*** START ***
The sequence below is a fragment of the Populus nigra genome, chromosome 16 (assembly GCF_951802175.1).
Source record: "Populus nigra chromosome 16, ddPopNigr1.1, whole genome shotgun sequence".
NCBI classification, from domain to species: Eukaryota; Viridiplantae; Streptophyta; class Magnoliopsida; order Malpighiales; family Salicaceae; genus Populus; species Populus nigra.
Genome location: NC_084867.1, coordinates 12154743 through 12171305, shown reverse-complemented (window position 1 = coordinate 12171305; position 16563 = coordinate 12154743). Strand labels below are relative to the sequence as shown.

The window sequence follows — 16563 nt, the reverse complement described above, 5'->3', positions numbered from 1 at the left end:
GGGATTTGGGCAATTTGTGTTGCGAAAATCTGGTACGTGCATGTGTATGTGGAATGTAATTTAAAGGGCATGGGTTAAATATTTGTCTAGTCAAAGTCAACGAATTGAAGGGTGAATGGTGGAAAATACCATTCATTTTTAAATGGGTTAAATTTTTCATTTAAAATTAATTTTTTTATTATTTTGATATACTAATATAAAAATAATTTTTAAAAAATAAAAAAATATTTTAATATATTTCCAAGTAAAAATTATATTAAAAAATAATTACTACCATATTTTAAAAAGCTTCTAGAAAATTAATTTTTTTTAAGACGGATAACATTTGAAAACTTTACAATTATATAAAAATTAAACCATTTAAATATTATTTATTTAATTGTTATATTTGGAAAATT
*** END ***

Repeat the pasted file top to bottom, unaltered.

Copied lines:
The sequence below is a fragment of the Populus nigra genome, chromosome 16 (assembly GCF_951802175.1).
Source record: "Populus nigra chromosome 16, ddPopNigr1.1, whole genome shotgun sequence".
NCBI classification, from domain to species: Eukaryota; Viridiplantae; Streptophyta; class Magnoliopsida; order Malpighiales; family Salicaceae; genus Populus; species Populus nigra.
Genome location: NC_084867.1, coordinates 12154743 through 12171305, shown reverse-complemented (window position 1 = coordinate 12171305; position 16563 = coordinate 12154743). Strand labels below are relative to the sequence as shown.

The window sequence follows — 16563 nt, the reverse complement described above, 5'->3', positions numbered from 1 at the left end:
GGGATTTGGGCAATTTGTGTTGCGAAAATCTGGTACGTGCATGTGTATGTGGAATGTAATTTAAAGGGCATGGGTTAAATATTTGTCTAGTCAAAGTCAACGAATTGAAGGGTGAATGGTGGAAAATACCATTCATTTTTAAATGGGTTAAATTTTTCATTTAAAATTAATTTTTTTATTATTTTGATATACTAATATAAAAATAATTTTTAAAAAATAAAAAAATATTTTAATATATTTCCAAGTAAAAATTATATTAAAAAATAATTACTACCATATTTTAAAAAGCTTCTAGAAAATTAATTTTTTTTAAGACGGATAACATTTGAAAACTTTACAATTATATAAAAATTAAACCATTTAAATATTATTTATTTAATTGTTATATTTGGAAAATT